A story for every victim

Slaying victim had found love and purpose at the Lucky Puppy pet shop

As she struggled to fit a couch through the door of the new location of her Studio City pet store, Rachel Kennedy sighed audibly, remembering a time when handiwork around the shop came easier.

Her brother, Josh Sutter, “could build anything,” Kennedy said. “He could fix anything.”

Standing under a painted memorial to Sutter that read “Always in my mind, forever in my heart,” Kennedy and Sandra Vasquez, Sutter’s girlfriend, laughed bitterly. He would have completed the task in half the time.

Josh Sutter

“We said, ‘Josh would have figured this out,’ ” Vasquez said. “We joke and we say every day, ‘How are we surviving?’ ”

In January 2015, Sutter, 36, was fatally stabbed in a Palmdale home that was meant to become a haven for rescue dogs. Last month, as the one-year anniversary inched closer, Ricardo Medina, 36, was charged in the killing.

Medina, who appeared in two versions of the “Power Rangers” television series, has claimed self-defense and contends that Sutter broke down the door to his bedroom, according to Medina’s attorney, Allen Bell.

The killing still doesn’t make sense to Sutter’s friends and family, who say he was defined by his love of animals and his calm demeanor. The idea that he died after an argument is still hard to process.

Sutter moved to Los Angeles in 2011 to help his sister open Lucky Puppy, which specializes in the sale of rescue dogs. He was a taskmaster during construction at the original location and after, she said, wielding tools and caring for the dozens of dogs scrambling around the store.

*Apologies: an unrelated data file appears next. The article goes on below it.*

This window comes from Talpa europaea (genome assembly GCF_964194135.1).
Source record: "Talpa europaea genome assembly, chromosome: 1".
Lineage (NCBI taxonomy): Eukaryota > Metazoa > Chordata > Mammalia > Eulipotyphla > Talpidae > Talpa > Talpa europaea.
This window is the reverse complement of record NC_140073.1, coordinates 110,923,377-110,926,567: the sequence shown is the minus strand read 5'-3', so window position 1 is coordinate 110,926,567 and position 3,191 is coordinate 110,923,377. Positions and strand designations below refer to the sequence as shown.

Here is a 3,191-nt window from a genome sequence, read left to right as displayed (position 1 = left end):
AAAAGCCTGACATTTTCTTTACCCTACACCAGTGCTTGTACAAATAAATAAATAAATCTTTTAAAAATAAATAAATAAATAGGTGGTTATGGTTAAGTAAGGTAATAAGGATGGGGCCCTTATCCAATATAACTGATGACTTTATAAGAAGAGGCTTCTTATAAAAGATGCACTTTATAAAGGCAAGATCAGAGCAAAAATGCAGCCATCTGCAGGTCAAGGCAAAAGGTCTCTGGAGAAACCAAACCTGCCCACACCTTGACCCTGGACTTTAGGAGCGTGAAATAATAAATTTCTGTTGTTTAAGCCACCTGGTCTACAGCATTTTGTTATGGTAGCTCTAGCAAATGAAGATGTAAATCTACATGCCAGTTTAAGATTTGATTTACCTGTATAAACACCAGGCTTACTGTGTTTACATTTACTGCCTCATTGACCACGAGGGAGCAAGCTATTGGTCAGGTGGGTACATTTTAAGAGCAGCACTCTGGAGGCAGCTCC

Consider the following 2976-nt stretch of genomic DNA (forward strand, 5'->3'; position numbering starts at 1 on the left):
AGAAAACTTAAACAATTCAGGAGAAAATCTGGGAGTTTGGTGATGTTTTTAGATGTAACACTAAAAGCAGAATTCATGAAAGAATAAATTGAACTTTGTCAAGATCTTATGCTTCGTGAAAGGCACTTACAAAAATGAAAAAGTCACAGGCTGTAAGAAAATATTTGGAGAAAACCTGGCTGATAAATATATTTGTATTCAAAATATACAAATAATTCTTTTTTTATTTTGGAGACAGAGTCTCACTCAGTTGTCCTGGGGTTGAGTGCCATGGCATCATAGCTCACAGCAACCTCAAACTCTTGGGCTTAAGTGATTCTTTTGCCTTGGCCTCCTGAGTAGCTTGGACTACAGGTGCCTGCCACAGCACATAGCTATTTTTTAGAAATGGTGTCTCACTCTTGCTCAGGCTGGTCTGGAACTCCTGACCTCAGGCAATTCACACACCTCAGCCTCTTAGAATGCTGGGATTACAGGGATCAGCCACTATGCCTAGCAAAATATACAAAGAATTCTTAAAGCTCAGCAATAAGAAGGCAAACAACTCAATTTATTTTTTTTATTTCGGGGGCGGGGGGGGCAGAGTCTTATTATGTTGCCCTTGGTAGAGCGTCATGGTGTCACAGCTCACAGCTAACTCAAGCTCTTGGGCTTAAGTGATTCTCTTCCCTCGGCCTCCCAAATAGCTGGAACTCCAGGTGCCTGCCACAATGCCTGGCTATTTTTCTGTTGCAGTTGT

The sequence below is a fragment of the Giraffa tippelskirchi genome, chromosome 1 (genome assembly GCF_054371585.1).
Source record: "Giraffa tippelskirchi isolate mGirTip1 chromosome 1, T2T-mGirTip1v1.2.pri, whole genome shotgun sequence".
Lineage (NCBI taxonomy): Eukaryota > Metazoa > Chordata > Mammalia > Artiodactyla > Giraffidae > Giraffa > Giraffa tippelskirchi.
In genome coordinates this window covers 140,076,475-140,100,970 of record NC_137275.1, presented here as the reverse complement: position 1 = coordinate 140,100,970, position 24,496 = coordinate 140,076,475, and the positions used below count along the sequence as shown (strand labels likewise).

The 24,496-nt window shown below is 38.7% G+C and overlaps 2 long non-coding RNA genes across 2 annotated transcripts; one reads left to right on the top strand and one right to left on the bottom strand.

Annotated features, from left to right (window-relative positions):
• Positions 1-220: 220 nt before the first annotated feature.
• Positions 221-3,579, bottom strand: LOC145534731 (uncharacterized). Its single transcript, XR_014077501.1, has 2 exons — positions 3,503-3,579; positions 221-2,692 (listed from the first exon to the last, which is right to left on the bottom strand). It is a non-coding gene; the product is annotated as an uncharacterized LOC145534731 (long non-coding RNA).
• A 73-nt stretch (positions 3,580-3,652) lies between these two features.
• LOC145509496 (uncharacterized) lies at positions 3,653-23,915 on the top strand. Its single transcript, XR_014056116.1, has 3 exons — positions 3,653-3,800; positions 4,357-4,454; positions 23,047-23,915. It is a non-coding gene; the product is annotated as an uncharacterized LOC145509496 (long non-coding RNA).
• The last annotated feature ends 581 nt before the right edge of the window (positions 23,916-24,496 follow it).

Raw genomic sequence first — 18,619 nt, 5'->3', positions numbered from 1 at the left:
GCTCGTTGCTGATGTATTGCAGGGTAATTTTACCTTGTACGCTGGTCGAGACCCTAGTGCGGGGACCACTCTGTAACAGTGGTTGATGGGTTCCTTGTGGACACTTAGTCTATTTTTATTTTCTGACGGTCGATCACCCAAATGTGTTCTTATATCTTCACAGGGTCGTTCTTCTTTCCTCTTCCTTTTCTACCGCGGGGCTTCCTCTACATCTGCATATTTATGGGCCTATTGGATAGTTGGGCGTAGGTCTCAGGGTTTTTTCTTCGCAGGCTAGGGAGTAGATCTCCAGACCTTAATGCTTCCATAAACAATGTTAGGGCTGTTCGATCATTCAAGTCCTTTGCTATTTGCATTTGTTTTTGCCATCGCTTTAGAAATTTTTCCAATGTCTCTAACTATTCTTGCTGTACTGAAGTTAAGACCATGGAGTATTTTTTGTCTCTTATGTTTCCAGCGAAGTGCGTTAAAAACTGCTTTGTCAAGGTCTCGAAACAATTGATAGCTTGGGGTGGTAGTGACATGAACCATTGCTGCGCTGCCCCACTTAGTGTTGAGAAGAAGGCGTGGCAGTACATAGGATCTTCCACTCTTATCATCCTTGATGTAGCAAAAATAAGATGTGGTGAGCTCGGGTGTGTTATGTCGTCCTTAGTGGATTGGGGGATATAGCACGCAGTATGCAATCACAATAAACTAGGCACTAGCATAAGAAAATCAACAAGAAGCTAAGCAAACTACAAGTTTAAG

The dogs also had helped bring love into Sutter’s life. He began dating Vasquez one year before his death. They met at Lucky Puppy. Vasquez said she was drawn to Sutter’s warm nature and willingness to talk to anyone.

Sutter’s drive to care for the dogs led him to move to the Palmdale home where the killing occurred. Kennedy rented the ranch property with hopes of turning it into a “dog paradise,” a wide expanse for the animals she couldn’t place in a home.

Kennedy had previously hired another man — Medina — to care for the animals. But his behavior was growing erratic and concerning, she said. After one argument, Medina threatened to release the dogs into the wild.

Medina’s increasingly disturbing actions came to a head on Jan. 31, 2015. After an argument with Sutter inside the Palmdale home, police say Medina stabbed Sutter with a sword, killing him.

Sutter was on the phone with his father, Don, just minutes before the deadly confrontation with Medina, discussing ways to grow organic vegetables to feed the dogs at the ranch.

“There’s not a mean bone in him,” his father said.

At the new pet store, Kennedy clutched a vial of her brother’s ashes, trembling at the thought of his last moments.

“To continually stab someone, over and over and over again … that’s not a split-second decision,” she said. “That’s a killer.”

Kennedy, who has a tattoo on her forearm that matches the painted memorial in the store, felt she needed to do more to honor her brother’s memory. Lucky Puppy’s new location opened Jan. 31, 2016 — the one-year anniversary of his death.

Contact the Homicide Report. And follow @latimeshomicide on Twitter.

Photo: Josh Sutter. Credit: Family photo.

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